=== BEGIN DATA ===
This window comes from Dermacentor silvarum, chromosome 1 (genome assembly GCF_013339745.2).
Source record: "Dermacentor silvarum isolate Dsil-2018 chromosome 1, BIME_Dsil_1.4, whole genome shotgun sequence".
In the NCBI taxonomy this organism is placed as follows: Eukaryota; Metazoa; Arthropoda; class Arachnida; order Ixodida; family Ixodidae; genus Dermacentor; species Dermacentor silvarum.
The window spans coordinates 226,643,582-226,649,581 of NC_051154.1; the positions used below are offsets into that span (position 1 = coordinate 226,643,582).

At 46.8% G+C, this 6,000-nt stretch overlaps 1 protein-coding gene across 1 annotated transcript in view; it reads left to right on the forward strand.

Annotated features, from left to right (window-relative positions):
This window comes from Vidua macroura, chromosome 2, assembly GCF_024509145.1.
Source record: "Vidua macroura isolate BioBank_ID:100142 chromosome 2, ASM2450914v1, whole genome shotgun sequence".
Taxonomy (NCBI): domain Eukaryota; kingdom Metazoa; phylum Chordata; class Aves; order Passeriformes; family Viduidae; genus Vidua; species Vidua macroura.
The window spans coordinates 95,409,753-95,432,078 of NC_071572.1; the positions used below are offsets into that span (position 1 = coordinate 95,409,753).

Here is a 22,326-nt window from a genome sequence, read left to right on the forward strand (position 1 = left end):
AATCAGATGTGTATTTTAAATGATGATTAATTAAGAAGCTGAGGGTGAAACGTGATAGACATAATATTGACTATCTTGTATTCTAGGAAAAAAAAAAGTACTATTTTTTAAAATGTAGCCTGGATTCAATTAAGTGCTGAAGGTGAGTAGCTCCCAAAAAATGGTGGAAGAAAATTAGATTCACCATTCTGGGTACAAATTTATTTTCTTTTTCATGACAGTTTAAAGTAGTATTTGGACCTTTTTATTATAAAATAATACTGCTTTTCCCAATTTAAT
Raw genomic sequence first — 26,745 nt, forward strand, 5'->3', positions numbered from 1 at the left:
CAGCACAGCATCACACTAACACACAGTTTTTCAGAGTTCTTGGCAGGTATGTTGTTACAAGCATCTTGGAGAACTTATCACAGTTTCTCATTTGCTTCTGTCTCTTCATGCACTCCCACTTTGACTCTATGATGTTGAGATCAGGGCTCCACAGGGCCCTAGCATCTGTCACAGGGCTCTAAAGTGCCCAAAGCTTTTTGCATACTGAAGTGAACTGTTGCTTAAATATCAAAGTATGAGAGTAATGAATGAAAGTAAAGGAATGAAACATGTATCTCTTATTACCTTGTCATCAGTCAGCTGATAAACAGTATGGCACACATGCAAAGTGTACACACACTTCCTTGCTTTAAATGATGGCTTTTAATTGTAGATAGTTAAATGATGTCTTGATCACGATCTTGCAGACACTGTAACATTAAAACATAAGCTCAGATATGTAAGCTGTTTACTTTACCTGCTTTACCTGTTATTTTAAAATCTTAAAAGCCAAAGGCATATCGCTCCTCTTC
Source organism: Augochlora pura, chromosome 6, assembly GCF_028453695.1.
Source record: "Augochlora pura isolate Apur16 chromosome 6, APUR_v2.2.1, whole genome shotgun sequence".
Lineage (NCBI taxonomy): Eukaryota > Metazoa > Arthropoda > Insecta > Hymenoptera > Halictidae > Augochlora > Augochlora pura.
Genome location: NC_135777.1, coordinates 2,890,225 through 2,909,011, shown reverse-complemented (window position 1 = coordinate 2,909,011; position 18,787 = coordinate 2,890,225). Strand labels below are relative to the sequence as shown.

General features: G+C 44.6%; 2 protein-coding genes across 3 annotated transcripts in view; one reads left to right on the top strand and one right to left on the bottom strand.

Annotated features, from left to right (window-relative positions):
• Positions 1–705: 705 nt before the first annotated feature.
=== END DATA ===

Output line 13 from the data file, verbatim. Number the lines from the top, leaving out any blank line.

Raw genomic sequence first — 26,745 nt, forward strand, 5'->3', positions numbered from 1 at the left: